Movie review by Greg Carlson
In the 2011 superhero movie derby, “Captain America: The First Avenger” emerges near the head of an underachieving class, capitalizing on its World War II timeframe and the accompanying sense of nostalgia inspired by the black and white simplicity of Allies vs. Axis. Punching the lights out of “The Green Hornet,” “Green Lantern,” and fellow masthead-mate “Thor,” “Captain America” comes in second only to the more sharply conceived and self-aware “X-Men: First Class,” another Marvel property enlivened by period pizzazz.
Director Joe Johnston recaptures the retro vibe of serialized style apparent in his 1991 feature “The Rocketeer,” although no amount of scrubbing will fully erase the stain of last year’s “The Wolfman,” a career nadir. Johnston’s workmanlike staging complements the leisurely origin story, an element as de rigueur to any comic book movie as the retooled costumes of the pulp icons. Skinny Steve Rogers (Chris Evans), the epitome of self-sacrificing, Greatest Generation patriot, buffs up and bulges out with the aid of Dr. Abraham Erskine’s (Stanley Tucci) “Super Soldier Serum,” but before the weaponized New Yorker makes it behind enemy lines, the script sets up a delightful diversion showcasing both the original red, white, and blue tights and Cap’s theatrical flair for slugging Adolf Hitler in the mouth.
Johnston is slightly less successful once Captain America disobeys superiors like crusty Col. Chester Phillips (Tommy Lee Jones) and fashions a one-man rescue mission into soon-to-be nemesis Red Skull’s (Hugo Weaving) HYDRA facilities. Rogers is encouraged by Erskine to think for himself, and the advice leads to the soldier’s insubordination within the ranks of the U.S. military machine and also snuffs many potentially interesting characters and relationships as the Sergeant York-like hero goes-it-alone. The Captain’s hand-picked crew, including pals like Dum Dum Dugan and Bucky Barnes, scarcely functions as a coherent unit, and the story misses its opportunity to craft Dirty Dozen or Magnificent Seven bonhomie.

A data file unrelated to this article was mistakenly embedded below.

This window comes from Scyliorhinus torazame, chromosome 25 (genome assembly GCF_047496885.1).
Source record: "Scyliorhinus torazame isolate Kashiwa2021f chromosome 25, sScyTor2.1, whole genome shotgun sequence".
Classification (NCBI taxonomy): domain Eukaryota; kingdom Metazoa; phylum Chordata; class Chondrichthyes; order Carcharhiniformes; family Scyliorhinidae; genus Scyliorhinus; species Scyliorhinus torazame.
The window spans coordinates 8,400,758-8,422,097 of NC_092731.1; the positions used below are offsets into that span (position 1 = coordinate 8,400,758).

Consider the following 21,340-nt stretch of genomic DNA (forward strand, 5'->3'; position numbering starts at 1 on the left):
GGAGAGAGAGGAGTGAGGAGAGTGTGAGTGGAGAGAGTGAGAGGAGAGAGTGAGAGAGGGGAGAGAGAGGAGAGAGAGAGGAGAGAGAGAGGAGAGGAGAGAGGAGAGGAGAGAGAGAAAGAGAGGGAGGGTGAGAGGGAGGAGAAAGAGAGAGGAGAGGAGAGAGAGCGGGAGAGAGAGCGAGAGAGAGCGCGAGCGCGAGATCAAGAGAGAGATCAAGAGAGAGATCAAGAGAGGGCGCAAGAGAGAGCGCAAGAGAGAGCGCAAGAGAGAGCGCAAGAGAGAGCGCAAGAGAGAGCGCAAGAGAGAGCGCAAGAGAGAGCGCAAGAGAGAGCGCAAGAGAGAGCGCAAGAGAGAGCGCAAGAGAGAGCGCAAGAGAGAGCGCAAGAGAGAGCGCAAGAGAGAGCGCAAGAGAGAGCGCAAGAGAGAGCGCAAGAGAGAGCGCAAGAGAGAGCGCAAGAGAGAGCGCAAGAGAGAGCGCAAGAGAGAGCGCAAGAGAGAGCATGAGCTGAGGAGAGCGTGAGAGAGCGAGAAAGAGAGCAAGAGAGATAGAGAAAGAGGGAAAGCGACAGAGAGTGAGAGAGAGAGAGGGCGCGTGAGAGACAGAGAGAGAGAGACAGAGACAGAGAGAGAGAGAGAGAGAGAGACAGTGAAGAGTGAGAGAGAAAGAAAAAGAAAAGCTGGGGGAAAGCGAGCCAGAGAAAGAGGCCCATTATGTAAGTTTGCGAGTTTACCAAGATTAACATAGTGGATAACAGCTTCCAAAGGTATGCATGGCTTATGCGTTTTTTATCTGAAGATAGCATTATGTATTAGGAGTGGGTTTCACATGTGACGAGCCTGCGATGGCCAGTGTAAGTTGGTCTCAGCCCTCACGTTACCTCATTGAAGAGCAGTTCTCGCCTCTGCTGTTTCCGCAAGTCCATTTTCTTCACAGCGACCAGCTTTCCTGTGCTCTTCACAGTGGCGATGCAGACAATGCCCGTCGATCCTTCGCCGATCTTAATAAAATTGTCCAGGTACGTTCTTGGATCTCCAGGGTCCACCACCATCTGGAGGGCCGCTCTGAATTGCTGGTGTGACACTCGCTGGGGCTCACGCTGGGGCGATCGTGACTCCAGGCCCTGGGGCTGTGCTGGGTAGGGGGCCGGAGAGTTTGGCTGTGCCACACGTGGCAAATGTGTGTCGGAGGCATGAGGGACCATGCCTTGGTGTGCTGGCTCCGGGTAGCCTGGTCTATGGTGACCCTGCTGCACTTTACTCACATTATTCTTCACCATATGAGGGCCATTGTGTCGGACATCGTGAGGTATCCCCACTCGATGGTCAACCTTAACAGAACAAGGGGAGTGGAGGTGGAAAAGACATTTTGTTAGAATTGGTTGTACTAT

Even more disappointing is the immobilization of Steve’s crush Peggy Carter (Hayley Atwell), the stiff upper lip Brit officer from the Strategic Scientific Reserve. The only woman in the movie with more than a few seconds of screen time, Atwell suffers the “best girl’s” standard fate: removal from the central action sequences and a personality largely based on providing emotional support to the male hero. I suppose one could be grateful Carter gets to squeeze off some machine gun rounds and avoid the need to be rescued by Captain America, but why banish one of the very best things the movie has going for itself? Carter’s false modernity is represented by a handful of coded actions (i.e. a wicked hook to a sexist grunt) that fail to establish her as a genuine equal to her colleagues.
“Captain America: The First Avenger” has been fairly and appropriately lauded for its idealized remembrances of the 1940s, but its computer-enhanced action set pieces argue that perhaps it is not old-fashioned enough. Many have said that Nazis make the best movie villains, and there is no lack of Third Reich mysticism driving the Skull’s obsession with the “cosmic cube,” referred to here as the tesseract (the “jewel of Odin’s treasure room” also functions as an unwelcome Thor tie-in). The late appearance of Samuel L. Jackson’s Nick Fury sets both fanboy/fangirl hearts aflutter and the proverbial stage for 2012’s Avengers movie, although there must be more true believers out there who would rather watch Cap sock it to the Fuhrer than struggle to adapt to a world 70 years in his future.